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Infinite Series

  1. Aug 27, 2010 #1
    I know that

    [tex]
    \sum_{n=-\infty}^\infty{1} = \infty
    [/tex]

    But I don't understand why.

    It seems to me that since the constant inside the summation is not dependent upon n it can be moved outside the summation. Then there is nothing to sum.


    It seems to me that

    [tex]
    \sum_{n=-\infty}^\infty{1}
    [/tex]

    should equal 1.

    What am I missing?
     
  2. jcsd
  3. Aug 27, 2010 #2

    mathman

    User Avatar
    Science Advisor
    Gold Member

    Your logic is incorrect. The sum is 1+1+1+1+.... no matter how you slice it.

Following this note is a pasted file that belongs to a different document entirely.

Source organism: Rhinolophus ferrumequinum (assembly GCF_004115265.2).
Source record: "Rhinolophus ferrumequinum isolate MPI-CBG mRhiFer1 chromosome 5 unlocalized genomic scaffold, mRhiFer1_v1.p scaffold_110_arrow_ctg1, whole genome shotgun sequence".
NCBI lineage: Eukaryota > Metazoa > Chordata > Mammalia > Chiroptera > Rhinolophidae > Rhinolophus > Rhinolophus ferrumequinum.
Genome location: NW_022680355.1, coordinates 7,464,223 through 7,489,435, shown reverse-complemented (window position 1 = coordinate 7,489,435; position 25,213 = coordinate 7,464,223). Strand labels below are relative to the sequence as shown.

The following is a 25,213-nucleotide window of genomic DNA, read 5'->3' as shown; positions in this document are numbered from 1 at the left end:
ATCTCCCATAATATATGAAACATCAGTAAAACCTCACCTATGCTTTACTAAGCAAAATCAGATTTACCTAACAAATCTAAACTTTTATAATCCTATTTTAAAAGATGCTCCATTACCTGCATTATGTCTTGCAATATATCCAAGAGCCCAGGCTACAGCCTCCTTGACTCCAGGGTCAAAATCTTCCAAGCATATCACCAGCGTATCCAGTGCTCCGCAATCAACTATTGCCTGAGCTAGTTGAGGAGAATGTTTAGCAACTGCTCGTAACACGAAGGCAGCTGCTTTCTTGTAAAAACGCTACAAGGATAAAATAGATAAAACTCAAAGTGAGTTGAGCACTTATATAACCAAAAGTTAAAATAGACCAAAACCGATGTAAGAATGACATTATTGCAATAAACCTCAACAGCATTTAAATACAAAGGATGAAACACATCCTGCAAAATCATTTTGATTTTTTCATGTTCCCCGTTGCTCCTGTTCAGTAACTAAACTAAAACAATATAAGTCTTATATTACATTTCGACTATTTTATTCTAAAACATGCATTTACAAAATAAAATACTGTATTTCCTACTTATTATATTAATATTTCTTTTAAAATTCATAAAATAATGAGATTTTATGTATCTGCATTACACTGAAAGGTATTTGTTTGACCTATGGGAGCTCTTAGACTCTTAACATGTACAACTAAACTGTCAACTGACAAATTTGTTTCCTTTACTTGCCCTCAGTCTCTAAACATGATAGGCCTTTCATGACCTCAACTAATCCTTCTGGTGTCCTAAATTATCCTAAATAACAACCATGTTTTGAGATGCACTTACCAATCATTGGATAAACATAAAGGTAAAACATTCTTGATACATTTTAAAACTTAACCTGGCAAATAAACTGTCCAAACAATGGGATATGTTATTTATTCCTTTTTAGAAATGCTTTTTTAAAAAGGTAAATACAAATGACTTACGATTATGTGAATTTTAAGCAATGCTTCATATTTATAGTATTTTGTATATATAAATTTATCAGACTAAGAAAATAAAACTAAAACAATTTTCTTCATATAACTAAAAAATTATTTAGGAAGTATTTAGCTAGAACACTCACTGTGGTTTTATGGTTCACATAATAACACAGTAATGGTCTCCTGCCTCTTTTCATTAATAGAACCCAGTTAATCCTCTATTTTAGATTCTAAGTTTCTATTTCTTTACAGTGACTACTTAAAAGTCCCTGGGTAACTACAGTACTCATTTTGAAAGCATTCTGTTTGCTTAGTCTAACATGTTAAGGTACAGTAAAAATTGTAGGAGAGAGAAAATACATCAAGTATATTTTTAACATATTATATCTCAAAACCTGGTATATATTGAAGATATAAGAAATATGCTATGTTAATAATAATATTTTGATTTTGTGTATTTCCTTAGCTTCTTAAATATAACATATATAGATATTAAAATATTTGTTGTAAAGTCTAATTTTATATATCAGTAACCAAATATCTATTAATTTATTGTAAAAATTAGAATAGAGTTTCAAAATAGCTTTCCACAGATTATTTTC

You can take the 1 outside the sum, but you still have 1 inside, not 0. 1x0=0, not =1.
     
  4. Aug 27, 2010 #3
    I thought the summation just vanished if there was no "argument" inside it.

    That makes a lot more sense of why the summation is a discrete analogue of an integral.

    Thank you for the help.
     
  5. Aug 27, 2010 #4
  6. Aug 27, 2010 #5

    CRGreathouse

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    Science Advisor
    Homework Helper

    You can change
    [tex]\sum_{n=1}^N1[/tex]
    to
    [tex](N\cdot1)+\sum_{n=1}^N0=N[/tex]
    by 'pulling out the 1'. In your infinite sum, proceeding formally, this would give you
    [tex]\sum_{n=1}^\infty1[/tex]
    to
    [tex](\infty\cdot1)+\sum_{n=1}^\infty0=\infty[/tex]
    which shows (in a non-rigorous way) that the sum diverges.
     
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